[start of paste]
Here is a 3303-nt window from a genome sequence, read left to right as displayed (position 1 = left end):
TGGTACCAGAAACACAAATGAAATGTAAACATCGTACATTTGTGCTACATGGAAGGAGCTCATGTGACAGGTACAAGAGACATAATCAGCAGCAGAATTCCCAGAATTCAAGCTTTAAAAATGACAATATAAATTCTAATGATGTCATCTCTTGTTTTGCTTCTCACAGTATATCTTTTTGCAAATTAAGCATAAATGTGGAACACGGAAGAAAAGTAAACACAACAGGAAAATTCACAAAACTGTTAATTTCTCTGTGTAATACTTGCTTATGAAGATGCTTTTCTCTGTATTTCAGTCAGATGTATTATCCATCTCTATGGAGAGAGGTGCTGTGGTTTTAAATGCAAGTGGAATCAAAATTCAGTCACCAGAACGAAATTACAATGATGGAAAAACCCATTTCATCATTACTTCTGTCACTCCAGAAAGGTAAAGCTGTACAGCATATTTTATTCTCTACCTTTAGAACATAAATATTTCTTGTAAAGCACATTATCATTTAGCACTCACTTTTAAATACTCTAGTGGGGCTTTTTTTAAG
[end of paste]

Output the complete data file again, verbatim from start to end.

Here is a 3303-nt window from a genome sequence, read left to right as displayed (position 1 = left end):
TGGTACCAGAAACACAAATGAAATGTAAACATCGTACATTTGTGCTACATGGAAGGAGCTCATGTGACAGGTACAAGAGACATAATCAGCAGCAGAATTCCCAGAATTCAAGCTTTAAAAATGACAATATAAATTCTAATGATGTCATCTCTTGTTTTGCTTCTCACAGTATATCTTTTTGCAAATTAAGCATAAATGTGGAACACGGAAGAAAAGTAAACACAACAGGAAAATTCACAAAACTGTTAATTTCTCTGTGTAATACTTGCTTATGAAGATGCTTTTCTCTGTATTTCAGTCAGATGTATTATCCATCTCTATGGAGAGAGGTGCTGTGGTTTTAAATGCAAGTGGAATCAAAATTCAGTCACCAGAACGAAATTACAATGATGGAAAAACCCATTTCATCATTACTTCTGTCACTCCAGAAAGGTAAAGCTGTACAGCATATTTTATTCTCTACCTTTAGAACATAAATATTTCTTGTAAAGCACATTATCATTTAGCACTCACTTTTAAATACTCTAGTGGGGCTTTTTTTAAG